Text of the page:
- Try your best to make scheduling workouts easy. If you’re supporting a spouse, this means trying not to guilt them about missing a soccer game when they have a long run. Their training and achievements will do wonders for your children teaching them about discipline and healthy and fitness. If it takes a few missed games to teach them these lessons, that’s okay. If you’re a loved one who can help with childcare for training? PLEASE DO.
- Ask them how their training session went when you see them after. We all like to talk about our runs or swims or bike rides but we kinda think everyone hates it. Encourage the post-workout discussion.
- Pay attention to supplies. If you notice things like anti-chaffing creams, or nutritional supplements are getting low, check-in to see if your loved one needs any replacements. Sometimes we forget to think about these things and you noticing for us? Makes us feel very special.
- Allow recovery time after a long workout. Don’t expect your loved one to be free as soon as they’re done with a workout. They need to get cleaned up. Possibly foam roll. Make a protein shake. Check their Garmin. BE PATIENT.
- Make a laundry basket separate for their workout gear. You don’t want that crap mingling with your normal dirty clothes.
- Let them dictate the arrangements for race day. If they want to get there 2 hours before start? Let them. If they want to hang around hours after the race? Let them. They are nervous and anxious and this is their big day. Let them plan the schedule and if it doesn’t work for you, bring a separate car.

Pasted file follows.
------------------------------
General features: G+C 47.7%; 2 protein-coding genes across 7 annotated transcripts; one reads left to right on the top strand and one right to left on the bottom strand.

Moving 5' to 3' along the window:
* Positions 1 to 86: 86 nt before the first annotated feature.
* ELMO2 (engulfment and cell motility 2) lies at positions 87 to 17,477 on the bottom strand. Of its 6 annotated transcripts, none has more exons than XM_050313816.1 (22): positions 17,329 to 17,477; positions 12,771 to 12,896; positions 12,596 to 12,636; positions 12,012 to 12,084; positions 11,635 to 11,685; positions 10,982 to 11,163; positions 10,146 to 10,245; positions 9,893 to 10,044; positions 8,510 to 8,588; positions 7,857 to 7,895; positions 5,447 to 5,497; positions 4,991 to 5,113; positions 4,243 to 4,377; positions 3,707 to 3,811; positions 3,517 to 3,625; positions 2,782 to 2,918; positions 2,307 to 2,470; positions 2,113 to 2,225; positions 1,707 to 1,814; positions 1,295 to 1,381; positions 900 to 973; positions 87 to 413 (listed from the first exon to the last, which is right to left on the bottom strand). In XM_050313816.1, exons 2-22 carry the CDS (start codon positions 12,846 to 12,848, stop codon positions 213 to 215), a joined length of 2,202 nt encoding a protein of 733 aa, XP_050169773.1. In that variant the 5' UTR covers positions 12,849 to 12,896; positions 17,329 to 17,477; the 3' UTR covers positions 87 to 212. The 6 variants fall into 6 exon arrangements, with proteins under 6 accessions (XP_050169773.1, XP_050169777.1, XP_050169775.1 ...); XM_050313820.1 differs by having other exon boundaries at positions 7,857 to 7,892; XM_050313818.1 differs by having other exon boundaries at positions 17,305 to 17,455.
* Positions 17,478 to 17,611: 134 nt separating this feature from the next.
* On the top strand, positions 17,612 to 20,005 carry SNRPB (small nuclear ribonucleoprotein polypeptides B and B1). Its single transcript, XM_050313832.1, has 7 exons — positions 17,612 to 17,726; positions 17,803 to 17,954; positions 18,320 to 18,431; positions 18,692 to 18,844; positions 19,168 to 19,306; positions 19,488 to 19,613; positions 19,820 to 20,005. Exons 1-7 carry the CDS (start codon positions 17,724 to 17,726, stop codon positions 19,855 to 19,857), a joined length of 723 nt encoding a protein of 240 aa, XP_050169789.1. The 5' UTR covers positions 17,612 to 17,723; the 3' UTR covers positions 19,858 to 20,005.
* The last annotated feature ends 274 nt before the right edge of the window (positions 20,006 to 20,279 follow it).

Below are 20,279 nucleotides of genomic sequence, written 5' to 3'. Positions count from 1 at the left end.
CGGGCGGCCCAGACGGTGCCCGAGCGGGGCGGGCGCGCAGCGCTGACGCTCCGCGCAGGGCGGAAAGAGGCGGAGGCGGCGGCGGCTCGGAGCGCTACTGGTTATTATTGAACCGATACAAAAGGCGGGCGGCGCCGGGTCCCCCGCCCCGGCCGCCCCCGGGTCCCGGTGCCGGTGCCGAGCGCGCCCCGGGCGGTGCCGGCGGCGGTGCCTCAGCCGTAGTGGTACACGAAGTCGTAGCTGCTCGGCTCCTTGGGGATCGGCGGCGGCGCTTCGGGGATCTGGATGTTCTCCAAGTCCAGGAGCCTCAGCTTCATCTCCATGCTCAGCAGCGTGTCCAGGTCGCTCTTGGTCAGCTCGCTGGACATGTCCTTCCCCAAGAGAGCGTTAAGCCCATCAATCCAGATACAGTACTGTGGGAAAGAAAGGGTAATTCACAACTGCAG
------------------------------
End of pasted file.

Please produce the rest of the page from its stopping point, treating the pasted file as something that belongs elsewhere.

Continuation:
- BE EXCITED. This is taking up a HUGE chunk of their lives and when they’re not working out, they’re thinking about it. Whether it’s a 5K or an Ironman, the excitement is the same. Try to join them as much as you can.
- But also understand they have TONS of anxiety. They are so very nervous. What if they don’t finish? What if they’re last? What if they fail in whatever way they’ve dreamed up they’ll fail? Be patient with their nerves and do your best to reassure them as many times as they need.
- Scream like a mother f*cking banshee. When you see them coming? Scream like a maniac. It will probably embarrass the shit out of them but dammit if they won’t love you forever. They have worked so hard for that moment…make sure the whole world knows you’re there for them and proud of them.
- But don’t get your feelings hurt if they don’t look at you. Raceday is different for everyone. And even different for the same people on different days. Sometimes you need to be in the zone to focus because you hurt, or you’re sick, or you’re just trying to mentally stay in the game. Sometimes they can’t look at you but don’t take it personally. Still cheer. Maybe not scream if it looks like they’re hurting. I remember Donnie’s first marathon around mile 20 he looked BAD and would not make eye contact. I just stayed loud enough for him to hear and I told him he was my idol. I was so proud of him. To hang in there. He never turned towards me, but I understood. Try to understand.
- Know their goal times, but don’t panic if they miss those times. No one knows exactly how they’ll do on race day. Especially for endurance races like marathons and Ironmans where you never actually do the entire distance at one time before race day.
- Be proud of YOURSELF. Your support is amazing and is a huge part in getting your athlete to their goals. They may never tell you that, but I will!